Storring Hardwood Flooring in a cold enviroment


Old 11-18-08, 07:47 PM
Thread Starter
Join Date: Nov 2008
Location: Niagara Region, Ontario
Posts: 1
Cool Storring Hardwood Flooring in a cold enviroment

We have purchased this spring approx. 1500 sq. ft. of 3/4" Hardwood Flooring that we haven't been able to install yet. It is at our cottage (north of Belleville, Ontario.) We don't keep the heat on and the flooring is currently stored on pallets on top of a sheet of plywood with a tarp covering it. We are worried about the wood warping/cupping. We have the heat go on every Friday for a few hours for us if we go to the cottage. We also go up occasionally for a week at a time so the temperature can fluctuate. We were thinking of building a small room, dri-core the floor, insulate and baseboard heat at a low temp. for a constant temperature. Does anyone know if this is necessary or can we leave it till next summer. Please help we don't want to loose all the flooring to dampness. It is being stored in a walk out basement and it does get damp in the summer. We have left Damp Rids in the basment also. Someone also suggested restacking with wood slats between layers and weighing the top row and leave off the tarp. All answers would be appreciated. Thanks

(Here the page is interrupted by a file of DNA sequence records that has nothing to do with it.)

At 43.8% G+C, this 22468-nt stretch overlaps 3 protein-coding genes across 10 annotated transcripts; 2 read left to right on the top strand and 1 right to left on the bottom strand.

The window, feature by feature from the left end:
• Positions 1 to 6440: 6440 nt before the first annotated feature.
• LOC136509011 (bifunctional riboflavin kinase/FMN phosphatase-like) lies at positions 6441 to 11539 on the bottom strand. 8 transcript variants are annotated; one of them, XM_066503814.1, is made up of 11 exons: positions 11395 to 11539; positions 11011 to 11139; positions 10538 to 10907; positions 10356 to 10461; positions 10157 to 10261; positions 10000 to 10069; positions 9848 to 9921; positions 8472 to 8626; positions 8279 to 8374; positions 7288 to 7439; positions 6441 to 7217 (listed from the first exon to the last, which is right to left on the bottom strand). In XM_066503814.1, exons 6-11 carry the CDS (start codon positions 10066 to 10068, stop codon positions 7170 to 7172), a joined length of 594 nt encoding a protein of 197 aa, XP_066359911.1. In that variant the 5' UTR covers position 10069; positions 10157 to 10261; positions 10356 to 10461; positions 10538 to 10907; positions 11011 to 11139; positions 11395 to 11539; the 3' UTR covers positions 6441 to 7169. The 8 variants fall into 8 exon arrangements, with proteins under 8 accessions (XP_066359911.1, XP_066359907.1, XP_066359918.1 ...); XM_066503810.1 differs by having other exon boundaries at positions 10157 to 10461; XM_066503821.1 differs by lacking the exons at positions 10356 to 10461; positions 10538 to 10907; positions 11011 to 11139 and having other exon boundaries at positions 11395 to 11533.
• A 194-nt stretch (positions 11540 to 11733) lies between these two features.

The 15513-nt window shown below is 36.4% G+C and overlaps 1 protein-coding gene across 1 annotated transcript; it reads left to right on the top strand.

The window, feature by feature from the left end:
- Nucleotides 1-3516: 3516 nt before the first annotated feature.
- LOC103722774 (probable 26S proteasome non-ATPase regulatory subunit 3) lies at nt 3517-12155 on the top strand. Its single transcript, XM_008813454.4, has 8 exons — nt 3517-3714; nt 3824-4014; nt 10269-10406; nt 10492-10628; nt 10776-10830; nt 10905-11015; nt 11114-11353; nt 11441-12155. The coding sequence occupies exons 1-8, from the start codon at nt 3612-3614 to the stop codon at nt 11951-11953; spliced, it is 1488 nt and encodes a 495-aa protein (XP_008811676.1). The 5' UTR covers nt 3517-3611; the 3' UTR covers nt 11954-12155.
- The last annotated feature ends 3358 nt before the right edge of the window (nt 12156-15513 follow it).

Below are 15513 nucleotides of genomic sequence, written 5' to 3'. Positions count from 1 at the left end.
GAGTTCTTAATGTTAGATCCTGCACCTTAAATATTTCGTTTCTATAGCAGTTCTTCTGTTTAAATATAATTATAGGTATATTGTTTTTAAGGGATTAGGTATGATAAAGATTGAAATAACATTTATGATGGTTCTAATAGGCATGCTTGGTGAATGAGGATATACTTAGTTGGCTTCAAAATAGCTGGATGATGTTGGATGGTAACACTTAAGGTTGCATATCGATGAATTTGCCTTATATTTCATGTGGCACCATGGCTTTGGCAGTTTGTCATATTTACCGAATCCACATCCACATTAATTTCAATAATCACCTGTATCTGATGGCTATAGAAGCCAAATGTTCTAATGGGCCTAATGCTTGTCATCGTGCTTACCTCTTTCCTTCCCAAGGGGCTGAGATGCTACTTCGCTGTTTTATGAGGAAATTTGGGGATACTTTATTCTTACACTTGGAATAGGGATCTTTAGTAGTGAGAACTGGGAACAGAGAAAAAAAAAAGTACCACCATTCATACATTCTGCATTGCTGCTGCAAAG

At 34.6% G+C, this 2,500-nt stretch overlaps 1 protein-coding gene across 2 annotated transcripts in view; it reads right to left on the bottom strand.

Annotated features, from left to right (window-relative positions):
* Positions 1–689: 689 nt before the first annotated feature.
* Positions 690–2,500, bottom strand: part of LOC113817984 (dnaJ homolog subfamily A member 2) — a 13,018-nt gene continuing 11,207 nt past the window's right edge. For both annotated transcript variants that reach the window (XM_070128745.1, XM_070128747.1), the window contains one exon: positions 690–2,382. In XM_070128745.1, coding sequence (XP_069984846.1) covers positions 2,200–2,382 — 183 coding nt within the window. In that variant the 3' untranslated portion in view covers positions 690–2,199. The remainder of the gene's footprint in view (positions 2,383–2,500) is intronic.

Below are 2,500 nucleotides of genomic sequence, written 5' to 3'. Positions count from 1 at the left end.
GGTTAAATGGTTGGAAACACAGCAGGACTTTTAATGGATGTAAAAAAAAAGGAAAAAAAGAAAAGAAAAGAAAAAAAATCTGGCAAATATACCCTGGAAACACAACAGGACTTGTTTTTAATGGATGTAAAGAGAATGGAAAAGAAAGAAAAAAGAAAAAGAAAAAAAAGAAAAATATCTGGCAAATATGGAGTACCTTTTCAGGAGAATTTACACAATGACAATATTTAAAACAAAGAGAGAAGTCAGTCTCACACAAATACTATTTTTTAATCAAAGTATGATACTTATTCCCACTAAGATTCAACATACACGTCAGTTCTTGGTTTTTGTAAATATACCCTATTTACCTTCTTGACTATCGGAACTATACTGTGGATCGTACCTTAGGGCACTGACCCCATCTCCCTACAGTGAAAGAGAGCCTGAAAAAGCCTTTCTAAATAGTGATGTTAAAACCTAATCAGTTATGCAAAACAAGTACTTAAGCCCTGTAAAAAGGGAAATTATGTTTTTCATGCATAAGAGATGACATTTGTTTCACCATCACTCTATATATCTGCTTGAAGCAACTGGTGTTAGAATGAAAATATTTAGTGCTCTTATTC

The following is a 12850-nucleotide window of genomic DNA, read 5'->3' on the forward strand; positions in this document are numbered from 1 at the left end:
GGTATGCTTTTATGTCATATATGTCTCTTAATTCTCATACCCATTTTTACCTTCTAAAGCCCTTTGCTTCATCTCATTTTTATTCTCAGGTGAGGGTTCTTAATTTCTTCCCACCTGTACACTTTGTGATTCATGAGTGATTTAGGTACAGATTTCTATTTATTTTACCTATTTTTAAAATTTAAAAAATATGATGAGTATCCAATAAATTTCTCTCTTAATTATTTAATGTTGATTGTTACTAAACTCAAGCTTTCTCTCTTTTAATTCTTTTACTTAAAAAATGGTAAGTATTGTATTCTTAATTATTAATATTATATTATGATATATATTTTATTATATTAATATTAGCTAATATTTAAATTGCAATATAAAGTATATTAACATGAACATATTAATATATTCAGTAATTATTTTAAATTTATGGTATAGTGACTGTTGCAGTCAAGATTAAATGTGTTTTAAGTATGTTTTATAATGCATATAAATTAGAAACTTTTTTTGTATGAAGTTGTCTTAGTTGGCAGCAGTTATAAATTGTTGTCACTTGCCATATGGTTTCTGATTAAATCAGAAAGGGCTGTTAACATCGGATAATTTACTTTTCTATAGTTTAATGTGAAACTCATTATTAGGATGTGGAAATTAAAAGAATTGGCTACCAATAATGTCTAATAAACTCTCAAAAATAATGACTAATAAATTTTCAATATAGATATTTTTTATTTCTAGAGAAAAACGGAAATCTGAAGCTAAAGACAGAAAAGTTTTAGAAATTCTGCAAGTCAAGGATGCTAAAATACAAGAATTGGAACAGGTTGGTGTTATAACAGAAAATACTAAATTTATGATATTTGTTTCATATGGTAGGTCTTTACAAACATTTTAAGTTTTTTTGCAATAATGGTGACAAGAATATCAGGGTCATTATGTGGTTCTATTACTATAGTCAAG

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Old 11-19-08, 01:18 AM
Join Date: Aug 2000
Location: USA
Posts: 15,834
Hardwood flooring is best stored in dry, well-ventilated space. Remove the tarp. Do not allow direct contact with concrete subfloor in storage.

Hardwood flooring is best installed in areas where there is year-round climate control with temp maintained near 70 degrees and humidity at 35-55%.

Installation of hardwood from non-climate controlled area to a climate controlled area requires accclimation, or adjustment to temp and humidity with flooring placed in rooms where it is to be installed. Humidity levels tend to vary from room to room.

Moisture test of subfloor will dictate if flooring has acclimated enough. There should be no greater moisture content difference between wood subfloor and flooring than 4% for 2 1/4" x 3/4" wood flooring and no greater than 2% for planks.
Old 11-23-08, 07:55 PM
Join Date: Nov 2000
Location: Austin, TX
Posts: 5,074
Basement humidity levels can be considered on the high side of the chart. The flooring boards are going to swell to meet the high humidity. When it comes time to install the flooring, acclimate it to the environment it will live its life in. Wood does acclimate faster if it is spaced and cross stacked.

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